Originally uploaded by dumin.

I was bored so I made a quiche. I used the reserved and frozen portion of the pate brisee I had prepared for my blueberry tarts for the crust.

I cooked half a white onion in butter on the stove. I then added chopped broccoli, cherry tomatoes, and chopped green bell pepper to the pan and covered it to steam the other vegetables.

I then combined three eggs, 3/4 C of heavy cream, and 1/2 C of finely shredded cheddar and bleu cheese. I beat these together and seasoned with salt and pepper as well as a pinch of nutmeg and a pinch of cayenne.

I then salted and peppered the steaming vegetables and added a pinch of nutmeg to them as well.

I then arranged the vegetable mixture in the bottom of the unbaked pie shell and poured the egg-cream mixture over it all. Finally, I sprinkled about a T of slivered almonds on top before baking the quiche for 50 minutes in a 350F preheated oven.

I used a silicone baking dish that my mother gave me to bake this. I had never used one before and I have to admit I was wary of them. Other than the slightly gas-like smell they seem to give off while they bake, I had no real complaints. In fact, it turned out quite well.

Question: Has anyone else used any of this silicone bake ware and what was your impression?

I’m still a little sketched out by them for some reason and I always kind of feel as though I am cheating whenever I use some fancy new product that does not seem ‘traditional’ to me.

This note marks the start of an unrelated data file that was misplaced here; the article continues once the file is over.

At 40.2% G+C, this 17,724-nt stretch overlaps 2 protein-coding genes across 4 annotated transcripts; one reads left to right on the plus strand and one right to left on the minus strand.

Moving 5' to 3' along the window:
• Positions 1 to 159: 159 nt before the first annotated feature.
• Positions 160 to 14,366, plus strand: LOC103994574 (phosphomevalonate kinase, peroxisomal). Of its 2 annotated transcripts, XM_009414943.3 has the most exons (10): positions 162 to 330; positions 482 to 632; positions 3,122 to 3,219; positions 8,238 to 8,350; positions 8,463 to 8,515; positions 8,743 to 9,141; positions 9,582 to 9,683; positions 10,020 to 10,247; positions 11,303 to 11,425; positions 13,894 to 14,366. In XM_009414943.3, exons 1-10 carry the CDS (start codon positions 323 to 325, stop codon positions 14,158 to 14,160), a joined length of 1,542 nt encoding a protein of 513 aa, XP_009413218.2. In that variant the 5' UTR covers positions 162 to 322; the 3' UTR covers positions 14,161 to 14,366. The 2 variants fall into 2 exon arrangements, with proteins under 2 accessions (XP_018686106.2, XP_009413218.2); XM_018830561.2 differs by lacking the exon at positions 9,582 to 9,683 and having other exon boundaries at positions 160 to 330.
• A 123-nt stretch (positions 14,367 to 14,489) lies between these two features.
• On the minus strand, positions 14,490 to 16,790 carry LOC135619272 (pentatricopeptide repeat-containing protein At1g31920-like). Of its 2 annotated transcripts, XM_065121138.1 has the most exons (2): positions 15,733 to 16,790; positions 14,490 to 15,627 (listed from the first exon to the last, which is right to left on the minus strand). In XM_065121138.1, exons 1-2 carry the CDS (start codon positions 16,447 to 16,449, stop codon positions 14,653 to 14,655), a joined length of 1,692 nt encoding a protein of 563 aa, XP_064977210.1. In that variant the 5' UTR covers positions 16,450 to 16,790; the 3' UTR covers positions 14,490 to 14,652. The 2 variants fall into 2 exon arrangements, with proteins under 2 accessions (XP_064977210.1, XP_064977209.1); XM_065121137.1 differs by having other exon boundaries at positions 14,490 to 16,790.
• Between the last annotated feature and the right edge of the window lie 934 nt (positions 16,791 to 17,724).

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Anonymous - At 1/24/2005 08:14:45 PM, Chefsf said…
i use a “silpat” that’s made in France. It acts like parchment paper. great for cookies, or cooking with anything that’s sticky or messy-silpats don’t stick.
you can find them at novelty cooking stores-im sure you already have your favorites!, for about 20-30 bucks a pop. I love mine. I use it when baking pies for the spill over. It washes so easily!

Anonymous - At 1/24/2005 08:14:45 PM, Chefsf said…
i use a “silpat” that’s made in France. It acts like parchment paper. great for cookies, or cooking with anything that’s sticky or messy-silpats don’t stick.
you can find them at novelty cooking stores-im sure you already have your favorites!, for about 20-30 bucks a pop. I love mine. I use it when baking pies for the spill over. It washes so easily!

Anonymous - At 1/25/2005 10:53:05 PM, Chefsf said…
I haven’t noticed the silpat giving off any foul odors or tastes. Have you ever baked with a baking stone or used cast iron? My silpat, I like to say, is seasoned. I wash it everytime after I use it(which you’re not supposed to do with cast iron or the baking stone).
If you go to a kitchen store or even better, a restruant supply store or if you read in the classified section of the newspaper and read the restruants going out of business, they have liquidating sales to get rid of the equimpment before the courts take over. You can find good deals on pots, pans, deli slicers, stuff like that(a little worn, but good otherwise), you can get the 1/2 and full jellyroll(cookie) sheet pans. The silpat was made for this size and not the home cookie sheet size because they originated from the industry, not from a homemaker.
Your quiche is beautiful! I will post your blog address on my blog, I haven’t figured out how to add links in yet.

Anonymous - At 1/25/2005 10:55:05 PM, Chefsf said…
oh, and thankyou for adding my blog to yours!


Originally uploaded by dumin.

We had a lazy Saturday (well, besides our landlord bringing a real estate agent here unannounced) which included eating, reading, drinking coffee, listening to npr, playing board games, and eventually –baking. I decided to try to make panmarino after hearing of it for the first time on Il Forno. The recipe I used can be found here.

We oddly happened to have fresh rosemary around the house and therefore I used this instead of dried.